A proposed carbon capture and storage (CCS) project in the Danish sector of the North Sea is a step closer to proceeding after initial work on the development secured funding from the Danish government.

Noreco revealed this week that Project Bifrost had secured Dkr75 million ($11.4 million) from Denmark’s Energy Technology Development and Demonstration Programme (EUDP) public subsidy scheme, which is administered by the Danish Energy Agency.

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Project Bifrost is aimed at evaluating the potential for carbon dioxide transport and storage at the Harald field, in the Danish North Sea, which is owned by the Danish Underground Consortium (DUC). The DUC consortium includes Noreco (36.8%), TotalEnergies (43.2%) and Nordsofonden (20%).

The project is expected to have a start-up storage capacity of 3 million tonnes of CO2 per annum, and, in addition to the DUC, the project partners include Orsted, which owns the pipelines connecting the DUC’s fields to shore, and The Technical University of Denmark, which has come onboard as an academic partner.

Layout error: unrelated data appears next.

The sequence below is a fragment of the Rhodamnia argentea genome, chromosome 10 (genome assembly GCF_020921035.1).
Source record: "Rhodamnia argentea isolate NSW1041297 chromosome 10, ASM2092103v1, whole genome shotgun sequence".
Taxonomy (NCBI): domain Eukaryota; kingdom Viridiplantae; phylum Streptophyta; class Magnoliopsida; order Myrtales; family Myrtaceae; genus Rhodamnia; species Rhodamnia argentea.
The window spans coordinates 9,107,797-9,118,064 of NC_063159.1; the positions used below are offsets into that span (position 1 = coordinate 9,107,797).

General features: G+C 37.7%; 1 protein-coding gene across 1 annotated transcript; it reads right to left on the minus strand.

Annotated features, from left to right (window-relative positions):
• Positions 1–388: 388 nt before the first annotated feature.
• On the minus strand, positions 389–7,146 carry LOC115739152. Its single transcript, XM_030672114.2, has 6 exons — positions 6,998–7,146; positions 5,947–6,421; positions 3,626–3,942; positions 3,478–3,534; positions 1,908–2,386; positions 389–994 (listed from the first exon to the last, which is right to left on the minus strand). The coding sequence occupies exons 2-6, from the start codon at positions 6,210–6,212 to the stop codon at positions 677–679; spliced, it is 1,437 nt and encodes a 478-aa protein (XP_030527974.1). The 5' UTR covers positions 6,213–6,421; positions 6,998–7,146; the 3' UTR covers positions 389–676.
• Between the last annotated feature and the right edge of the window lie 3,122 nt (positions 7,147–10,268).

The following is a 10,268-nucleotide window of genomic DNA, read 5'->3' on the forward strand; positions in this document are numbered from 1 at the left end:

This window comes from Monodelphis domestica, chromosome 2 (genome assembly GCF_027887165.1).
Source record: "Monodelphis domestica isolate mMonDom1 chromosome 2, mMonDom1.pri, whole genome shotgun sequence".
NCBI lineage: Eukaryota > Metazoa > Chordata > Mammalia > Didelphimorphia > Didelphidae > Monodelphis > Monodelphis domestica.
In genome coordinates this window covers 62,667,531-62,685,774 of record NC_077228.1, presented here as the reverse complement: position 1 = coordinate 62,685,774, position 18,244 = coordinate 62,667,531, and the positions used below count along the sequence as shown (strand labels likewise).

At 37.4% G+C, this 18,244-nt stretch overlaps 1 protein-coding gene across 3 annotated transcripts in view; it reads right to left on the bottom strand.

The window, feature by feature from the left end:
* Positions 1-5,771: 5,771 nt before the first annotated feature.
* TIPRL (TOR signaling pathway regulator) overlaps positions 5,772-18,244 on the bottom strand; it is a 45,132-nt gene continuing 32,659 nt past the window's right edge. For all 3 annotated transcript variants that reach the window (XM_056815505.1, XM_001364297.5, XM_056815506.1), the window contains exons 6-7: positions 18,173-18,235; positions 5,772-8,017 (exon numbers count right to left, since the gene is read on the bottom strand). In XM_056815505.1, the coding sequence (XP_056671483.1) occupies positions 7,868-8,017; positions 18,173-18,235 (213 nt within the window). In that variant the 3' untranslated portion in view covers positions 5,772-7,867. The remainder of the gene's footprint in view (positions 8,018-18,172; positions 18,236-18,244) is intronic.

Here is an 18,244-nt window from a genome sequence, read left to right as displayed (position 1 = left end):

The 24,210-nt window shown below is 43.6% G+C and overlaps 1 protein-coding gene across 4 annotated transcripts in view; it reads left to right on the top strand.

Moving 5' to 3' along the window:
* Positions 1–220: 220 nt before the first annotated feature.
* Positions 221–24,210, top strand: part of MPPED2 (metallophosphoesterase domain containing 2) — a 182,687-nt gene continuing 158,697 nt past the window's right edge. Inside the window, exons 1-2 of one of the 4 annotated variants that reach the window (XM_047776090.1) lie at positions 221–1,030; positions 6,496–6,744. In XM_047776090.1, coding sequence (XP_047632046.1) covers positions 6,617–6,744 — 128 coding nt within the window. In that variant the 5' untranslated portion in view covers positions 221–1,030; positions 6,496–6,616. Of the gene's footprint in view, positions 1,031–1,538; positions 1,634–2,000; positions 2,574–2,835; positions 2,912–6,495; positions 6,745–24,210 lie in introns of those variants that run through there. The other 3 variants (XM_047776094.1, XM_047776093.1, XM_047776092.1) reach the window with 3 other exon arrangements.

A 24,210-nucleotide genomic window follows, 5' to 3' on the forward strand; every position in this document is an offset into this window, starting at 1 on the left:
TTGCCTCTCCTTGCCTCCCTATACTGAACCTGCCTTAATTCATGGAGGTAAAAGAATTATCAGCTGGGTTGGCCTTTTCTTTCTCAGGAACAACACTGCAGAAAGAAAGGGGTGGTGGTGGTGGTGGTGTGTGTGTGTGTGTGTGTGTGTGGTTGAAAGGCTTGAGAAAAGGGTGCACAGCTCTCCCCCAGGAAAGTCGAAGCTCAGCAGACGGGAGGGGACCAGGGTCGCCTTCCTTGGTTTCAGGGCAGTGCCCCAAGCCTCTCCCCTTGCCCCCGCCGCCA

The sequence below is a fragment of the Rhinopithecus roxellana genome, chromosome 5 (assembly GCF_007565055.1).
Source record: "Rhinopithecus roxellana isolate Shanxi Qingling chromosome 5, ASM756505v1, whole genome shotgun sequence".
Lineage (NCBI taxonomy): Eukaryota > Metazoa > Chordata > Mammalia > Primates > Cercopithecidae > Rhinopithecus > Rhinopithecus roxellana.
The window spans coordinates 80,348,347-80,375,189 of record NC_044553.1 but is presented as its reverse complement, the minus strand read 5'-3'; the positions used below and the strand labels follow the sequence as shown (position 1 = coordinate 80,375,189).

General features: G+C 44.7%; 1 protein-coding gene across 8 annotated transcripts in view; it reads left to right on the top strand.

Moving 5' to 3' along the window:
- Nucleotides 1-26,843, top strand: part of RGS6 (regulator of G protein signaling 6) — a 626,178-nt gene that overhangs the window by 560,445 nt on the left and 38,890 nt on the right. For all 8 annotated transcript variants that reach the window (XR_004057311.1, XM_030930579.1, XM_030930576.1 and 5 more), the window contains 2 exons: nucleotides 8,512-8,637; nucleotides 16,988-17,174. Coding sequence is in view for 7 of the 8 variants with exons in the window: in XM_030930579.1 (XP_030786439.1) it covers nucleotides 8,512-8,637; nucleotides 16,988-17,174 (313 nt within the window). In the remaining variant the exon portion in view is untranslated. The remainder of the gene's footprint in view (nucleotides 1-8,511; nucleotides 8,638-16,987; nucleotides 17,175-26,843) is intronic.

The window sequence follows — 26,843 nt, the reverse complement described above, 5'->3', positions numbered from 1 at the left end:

“We expect CCS to play an increasingly important role in the future and the granting of EUDP funding will strongly support Noreco and our Project Bifrost partners in delivering a concept for the DUC that continues our contribution to the energy transition while also unlocking long-term value for our shareholders,” Noreco acting managing director and chief financial officer, Euan Shirlaw, said.

The project partners will also carry out a study to qualify the potential use of additional DUC North Sea reservoirs as they become available, as well as the possibility to use the existing pipeline infrastructure connecting the DUC fields to Denmark.

Noreco noted that the reuse of existing pipeline infrastructure could become a core component of a national Danish CO2 transport system.

“Our assets in the Danish North Sea, especially the unique pipeline infrastructure, have the potential to be an important enabler for establishing Denmark as a CCS hub,” said Noreco chief operating officer John Hulme.

“The use of existing infrastructure for carbon capture and storage is a highly attractive alternative from both a climate and economic perspective when oil and gas production gradually cease.”

Noreco noted the wider CO2 transportation and storage project will be matured towards a final investment decision should the initial development and demonstration programme prove successful.